In addition, disparities in another aspect of social disposition, how secure an individual feels in their close relationships, have also been tied to genetic variation. The dopamine receptor 2 gene (DRD2) has been linked to individual variation in anxious attachment, which reflects the degree to which someone fears abandonment and rejection, and doubts their desirability as a partner (Gillath et al. 2008). In contrast, variation in avoidant attachment, which gauges how much an individual prefers to distance themselves from close relationships and prefers self-reliance to interdependence, has been linked to a polymorphism of the serotonin receptor gene HTR2A (Gillath et al. 2008). Moreover, variation in the OPRM1 mu-opioid receptor gene, to which β-endorphin binds, has been found to moderate the effect of early maternal care on adult levels of fearful attachment (Troisi et al. 2012). Attachment style is linked to an individual’s response to social rejection, and variation in the latter trait has also been linked to OPRM1 variation (Way et al. 2009). Furthermore, an OPRM1 variant has been tied to differences in the degree of pleasure someone feels in response to social interaction (Troisi et al. 2010).

As well as affecting aspects of social disposition, genes have also been found to play a role in sexual relationships. For example, OXTR variants have been linked to relationship quality and pairbonding behavior in women (Walum et al. 2012), and AVPR1A has been linked to partner bonding, relationship status and perceived marital problems in men (Walum et al. 2008). Moreover, age at first sexual intercourse has been found to be associated with AVPR1A in both men and women, and the tendency to have children at a younger age in women has been tied to variation in OXTR (Prichard et al. 2007). In addition, an OPRM1 SNP was found to predict speed dating success in women, whereas a HTR2A polymorphism was linked to dating success in men (Wu et al. 2016). Variation in the androgen receptor gene AR influences the degree of increase in circulating testosterone after interactions with young women, and such physiological differences might translate into behavioural ones (Roney et al. 2010).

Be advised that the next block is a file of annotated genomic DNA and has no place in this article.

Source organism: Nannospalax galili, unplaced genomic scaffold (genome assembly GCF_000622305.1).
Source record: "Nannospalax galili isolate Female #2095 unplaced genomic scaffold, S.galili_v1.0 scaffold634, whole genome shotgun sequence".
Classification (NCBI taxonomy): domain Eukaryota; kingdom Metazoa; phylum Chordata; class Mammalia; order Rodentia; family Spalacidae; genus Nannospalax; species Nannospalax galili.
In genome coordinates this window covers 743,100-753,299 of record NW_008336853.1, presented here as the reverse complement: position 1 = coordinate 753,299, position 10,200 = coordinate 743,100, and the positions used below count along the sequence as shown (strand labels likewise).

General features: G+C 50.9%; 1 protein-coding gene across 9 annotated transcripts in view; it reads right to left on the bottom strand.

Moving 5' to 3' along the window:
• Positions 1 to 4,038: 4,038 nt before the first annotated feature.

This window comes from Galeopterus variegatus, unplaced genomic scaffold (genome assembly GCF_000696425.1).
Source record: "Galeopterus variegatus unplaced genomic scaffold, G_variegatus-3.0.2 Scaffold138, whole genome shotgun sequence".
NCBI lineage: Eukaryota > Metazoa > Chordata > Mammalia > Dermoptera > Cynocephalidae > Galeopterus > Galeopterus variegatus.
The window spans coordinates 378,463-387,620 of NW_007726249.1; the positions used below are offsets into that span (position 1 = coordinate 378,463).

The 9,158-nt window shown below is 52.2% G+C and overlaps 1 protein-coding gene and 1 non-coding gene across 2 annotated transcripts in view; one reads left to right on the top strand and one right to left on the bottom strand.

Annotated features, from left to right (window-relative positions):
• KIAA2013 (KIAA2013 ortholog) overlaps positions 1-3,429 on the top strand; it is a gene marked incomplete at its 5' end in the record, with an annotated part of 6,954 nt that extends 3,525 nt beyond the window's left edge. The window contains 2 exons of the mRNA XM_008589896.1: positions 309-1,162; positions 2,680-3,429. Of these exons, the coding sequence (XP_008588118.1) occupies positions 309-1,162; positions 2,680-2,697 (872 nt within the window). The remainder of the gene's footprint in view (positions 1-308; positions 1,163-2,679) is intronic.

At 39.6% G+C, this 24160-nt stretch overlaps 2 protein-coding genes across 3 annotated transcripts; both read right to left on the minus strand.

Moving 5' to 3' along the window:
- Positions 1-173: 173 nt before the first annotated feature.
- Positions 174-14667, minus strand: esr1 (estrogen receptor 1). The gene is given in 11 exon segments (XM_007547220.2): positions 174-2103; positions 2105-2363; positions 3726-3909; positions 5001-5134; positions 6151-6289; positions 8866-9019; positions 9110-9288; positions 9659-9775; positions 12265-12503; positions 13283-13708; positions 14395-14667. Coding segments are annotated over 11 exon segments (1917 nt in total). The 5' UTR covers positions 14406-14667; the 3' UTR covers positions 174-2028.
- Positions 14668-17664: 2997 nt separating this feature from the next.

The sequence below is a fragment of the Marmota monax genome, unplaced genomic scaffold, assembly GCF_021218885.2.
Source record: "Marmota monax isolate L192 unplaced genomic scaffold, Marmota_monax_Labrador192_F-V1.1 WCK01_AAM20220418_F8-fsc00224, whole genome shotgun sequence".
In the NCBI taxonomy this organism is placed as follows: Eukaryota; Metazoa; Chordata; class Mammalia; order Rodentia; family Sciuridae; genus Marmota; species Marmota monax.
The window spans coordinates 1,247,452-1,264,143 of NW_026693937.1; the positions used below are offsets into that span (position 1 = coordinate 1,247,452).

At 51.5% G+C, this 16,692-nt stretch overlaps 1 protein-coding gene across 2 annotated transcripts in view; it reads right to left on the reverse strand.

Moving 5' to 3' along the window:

As well as influencing social behaviour at the level of sexual dyads, there are hints that genes may also affect social engagement in wider social networks. Creswell et al. (2015) demonstrated that the rs1042778 SNP of OXTR influenced individual differences in negative affectivity and inhibited sociality, which in turn influenced how much social support an individual received and the size and diversity of their social network. In other words, OXTR variation indirectly influenced individuals’ social networks through impacting on particular dimensions of their social dispositions. Overall, it is clear that genetic variation plays a role in many aspects of sociality.

Despite the accumulating evidence of genetic influences on human sociality, until recently there were two major limitations in the literature. One has been a near-universal focus on the sociocognitive effects of genetic variation in one, or at most two, neurochemicals, ignoring the complexity of numerous interacting neural systems. The second has been a tendency to define sociality either too narrowly (by concentrating on a single social trait such as empathy) or too broadly (by lumping many diverse aspects of sociality together). To address this overly simplistic approach, Pearce, Wlodarski, Machin, & Dunbar (2017) reported on a study of 757 Caucasian adults with no history of mental illness, which simultaneously examined the associations of nine candidate receptor genes for six neurochemicals widely accepted as playing a role in sociocognitive processes: oxytocin, vasopressin, β-endorphin, testosterone, dopamine, and serotonin. The genetic associations of these genes were examined across three distinct, though interacting, domains of human sociality: ‘disposition’, ‘dyadic bonds’ (in romantic relationships) and ‘wider social networks’ (beyond the dyad) (Pearce et al. 2017).